Birgit Wartenberg, Chair of the Indigenous Peoples Partnerships Committee was very pleased to introduce today's guest speaker, John Andras. John is the Senior Vice President, Director and Portfolio Manager with Research Capital. Together with his brother Ken, nephew Will, Ken’s son-in-law Pat Thompson and assistant Sarah McDonald they manage approximately $450 million in assets.
Here are some of his numerous positions outside of his business life:
  • Founder of Project Warmth (1993-2003)
  • President, The Rotary Club of Toronto (2003-2004)
  • Director then Chair, SKETCH 2003-2010
  • Director, HIP (2014-present)
John is the recipient of the Queen’s Diamond Jubilee Medal, Volunteer Medal and Paul Harris/William Peace Award (Rotary Club of Toronto). John is married to his married to Julie Andras who is the incoming President of the Campbellford Rotary Club (2023-2024). She is the Global Marketing Manager at McCloskey International a manufacturer of heavy equipment for the aggregate, mining and demolition.
 
September 30th has been declared Orange Shirt Day annually, in recognition of the harm the residential school system did to children's sense of self-esteem and well being, and as an affirmation of our commitment to ensure that everyone around us matters.  Phyllis Webstad was a young girl and her first day of school should have been a happy occasion for her, dressed in a brand new shiny, orange shirt, but it was not to be.  John went on to speak to the Rotary Club of Belleville about why reconciliation matters and the history dating back to 1452, before North America was "discovered".  Under the Indian Act, children became wards of the Crown and from 1876 to 1997, residential schools were established by the religious organizations of the day to convert indigenous children to Christianity and civilianization.  There were no consultants.  The children had no legal rights.  Agents controlled the lives of people on reservations and the children were sent miles away to the residential schools, with the backing of the RCMP.  The children suffered physical and sexual abuse.  Many perished from disease or neglect or worse.  Thirty thousand children died that we know of.  There were no records kept.  All of this weakened the social fabric of the indigenous people and it is evident today with the continuous welfare stats and incarceration of many indigenous people, including missing women and policing in some of the northern communities.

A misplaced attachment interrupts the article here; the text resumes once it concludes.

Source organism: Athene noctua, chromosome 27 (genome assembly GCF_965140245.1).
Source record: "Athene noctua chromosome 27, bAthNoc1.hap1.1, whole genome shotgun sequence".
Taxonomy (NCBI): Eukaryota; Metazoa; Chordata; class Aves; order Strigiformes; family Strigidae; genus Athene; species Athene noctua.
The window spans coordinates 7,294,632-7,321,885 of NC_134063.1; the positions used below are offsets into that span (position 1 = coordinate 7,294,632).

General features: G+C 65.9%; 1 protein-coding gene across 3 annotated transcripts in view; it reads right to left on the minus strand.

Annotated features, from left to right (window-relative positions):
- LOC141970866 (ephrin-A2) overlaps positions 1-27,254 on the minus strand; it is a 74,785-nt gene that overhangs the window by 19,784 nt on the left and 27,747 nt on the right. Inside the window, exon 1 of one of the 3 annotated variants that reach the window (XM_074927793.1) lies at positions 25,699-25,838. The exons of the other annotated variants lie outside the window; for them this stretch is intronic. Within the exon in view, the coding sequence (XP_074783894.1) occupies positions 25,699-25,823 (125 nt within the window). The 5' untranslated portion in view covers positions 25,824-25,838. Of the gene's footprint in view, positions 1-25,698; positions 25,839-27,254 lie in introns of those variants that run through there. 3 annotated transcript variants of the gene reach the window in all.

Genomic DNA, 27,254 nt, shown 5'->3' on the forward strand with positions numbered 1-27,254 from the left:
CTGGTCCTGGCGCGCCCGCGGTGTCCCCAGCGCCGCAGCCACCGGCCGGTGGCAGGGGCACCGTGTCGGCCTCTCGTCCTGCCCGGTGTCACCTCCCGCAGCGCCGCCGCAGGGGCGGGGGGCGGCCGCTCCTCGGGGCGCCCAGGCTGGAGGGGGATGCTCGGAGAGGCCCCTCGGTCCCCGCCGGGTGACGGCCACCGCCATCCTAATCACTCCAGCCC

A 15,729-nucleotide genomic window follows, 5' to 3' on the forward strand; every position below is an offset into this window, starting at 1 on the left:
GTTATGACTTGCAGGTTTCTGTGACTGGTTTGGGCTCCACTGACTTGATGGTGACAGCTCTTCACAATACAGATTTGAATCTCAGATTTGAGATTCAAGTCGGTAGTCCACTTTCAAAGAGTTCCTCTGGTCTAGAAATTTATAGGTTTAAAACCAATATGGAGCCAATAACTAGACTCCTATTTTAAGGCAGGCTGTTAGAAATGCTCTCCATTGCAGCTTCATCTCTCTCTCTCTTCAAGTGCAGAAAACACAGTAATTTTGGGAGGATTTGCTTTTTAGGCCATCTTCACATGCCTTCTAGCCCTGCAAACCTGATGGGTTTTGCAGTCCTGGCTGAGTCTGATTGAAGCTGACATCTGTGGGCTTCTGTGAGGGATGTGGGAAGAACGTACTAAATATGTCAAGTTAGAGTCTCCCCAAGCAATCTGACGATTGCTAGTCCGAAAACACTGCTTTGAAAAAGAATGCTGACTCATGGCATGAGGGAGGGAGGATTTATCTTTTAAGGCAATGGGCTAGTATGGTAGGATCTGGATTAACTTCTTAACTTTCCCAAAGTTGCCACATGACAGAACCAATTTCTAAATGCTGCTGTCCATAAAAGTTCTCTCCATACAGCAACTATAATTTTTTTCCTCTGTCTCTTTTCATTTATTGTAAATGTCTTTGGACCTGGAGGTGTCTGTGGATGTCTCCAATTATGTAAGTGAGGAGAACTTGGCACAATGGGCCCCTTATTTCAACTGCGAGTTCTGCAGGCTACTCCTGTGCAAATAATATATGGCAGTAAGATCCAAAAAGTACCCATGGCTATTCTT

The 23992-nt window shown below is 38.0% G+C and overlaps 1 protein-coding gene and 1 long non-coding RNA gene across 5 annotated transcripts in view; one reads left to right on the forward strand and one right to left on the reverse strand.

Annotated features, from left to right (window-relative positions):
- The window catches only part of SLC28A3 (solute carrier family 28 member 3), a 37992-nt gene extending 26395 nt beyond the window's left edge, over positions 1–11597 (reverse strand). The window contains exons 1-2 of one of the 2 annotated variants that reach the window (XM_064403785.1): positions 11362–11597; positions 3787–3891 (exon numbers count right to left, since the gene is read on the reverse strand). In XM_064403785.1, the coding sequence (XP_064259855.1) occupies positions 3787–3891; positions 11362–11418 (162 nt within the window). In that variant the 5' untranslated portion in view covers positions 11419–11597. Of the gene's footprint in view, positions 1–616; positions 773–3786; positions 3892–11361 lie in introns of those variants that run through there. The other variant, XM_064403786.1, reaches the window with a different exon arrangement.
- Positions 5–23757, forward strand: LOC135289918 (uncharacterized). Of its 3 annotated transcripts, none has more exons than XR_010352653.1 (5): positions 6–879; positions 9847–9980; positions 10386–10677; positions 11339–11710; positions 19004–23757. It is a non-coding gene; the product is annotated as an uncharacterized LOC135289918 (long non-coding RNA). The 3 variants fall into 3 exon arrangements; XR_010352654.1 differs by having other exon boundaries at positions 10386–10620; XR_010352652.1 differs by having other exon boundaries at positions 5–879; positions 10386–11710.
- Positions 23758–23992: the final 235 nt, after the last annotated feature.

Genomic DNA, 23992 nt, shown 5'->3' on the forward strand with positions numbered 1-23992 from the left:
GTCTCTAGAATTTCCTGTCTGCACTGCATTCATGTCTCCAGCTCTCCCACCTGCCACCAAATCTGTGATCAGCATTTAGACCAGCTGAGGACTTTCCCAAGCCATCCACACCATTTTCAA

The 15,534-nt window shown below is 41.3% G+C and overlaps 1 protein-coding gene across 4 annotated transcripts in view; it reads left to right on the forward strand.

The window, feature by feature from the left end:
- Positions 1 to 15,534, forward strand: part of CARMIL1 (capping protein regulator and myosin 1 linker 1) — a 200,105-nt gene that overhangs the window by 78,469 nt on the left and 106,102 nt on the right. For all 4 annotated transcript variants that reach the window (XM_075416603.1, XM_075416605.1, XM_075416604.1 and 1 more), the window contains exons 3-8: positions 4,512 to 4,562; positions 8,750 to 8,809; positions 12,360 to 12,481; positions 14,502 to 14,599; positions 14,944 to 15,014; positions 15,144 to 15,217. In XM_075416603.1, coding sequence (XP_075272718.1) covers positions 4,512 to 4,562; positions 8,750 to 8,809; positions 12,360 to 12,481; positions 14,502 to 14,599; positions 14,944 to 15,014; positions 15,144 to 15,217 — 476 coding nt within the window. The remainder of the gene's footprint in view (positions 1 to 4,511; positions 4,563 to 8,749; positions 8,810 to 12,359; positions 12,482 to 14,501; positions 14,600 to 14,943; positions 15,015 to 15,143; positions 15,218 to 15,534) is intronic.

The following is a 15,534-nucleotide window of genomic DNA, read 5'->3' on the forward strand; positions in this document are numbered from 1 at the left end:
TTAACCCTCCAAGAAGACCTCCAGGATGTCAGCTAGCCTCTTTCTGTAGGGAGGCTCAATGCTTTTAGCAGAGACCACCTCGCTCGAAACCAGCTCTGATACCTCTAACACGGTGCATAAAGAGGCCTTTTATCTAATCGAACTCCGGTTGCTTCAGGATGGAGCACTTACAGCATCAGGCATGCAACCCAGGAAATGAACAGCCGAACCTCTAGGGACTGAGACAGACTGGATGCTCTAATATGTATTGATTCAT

HIP was established in 2014 by a group of Rotarians who were literally shocked at what they learned and saw and set out to get educated, to consult with the elders of the Indigenous Nations.  HIP represents 728 Rotary Clubs in Canada and has a twenty member Board, half Indigenous, half non-Indigenous.  Programs such as Y2Y where youth can form friendships and share their culture.  Virtual round tables have taken place.  Training for new skills and being paid to learn.  Reconciliation is about learning and trying to do things better.  Youth are the change makers, the NOW.
 
John suggested some potential initiatives that a Rotary Club could do such as reaching out to the local Friendship Center in Tyendinaga and develop a land acknowledgement, a meaningful statement of place and honour of the people who came before.  Show respect.  Partner with the FNTI, a successful technical institute with a 93% success rate, where skills are developed that communities need such as pilots, nurses and teachers.  Learn to listen and understand.  We (white folks) don't always know what is best and efforts can come across as condescending.  HIP can assist as they have developed a number of partnerships and have built relationships and trust.  John encouraged us all to find common ground and work together for the greater good.
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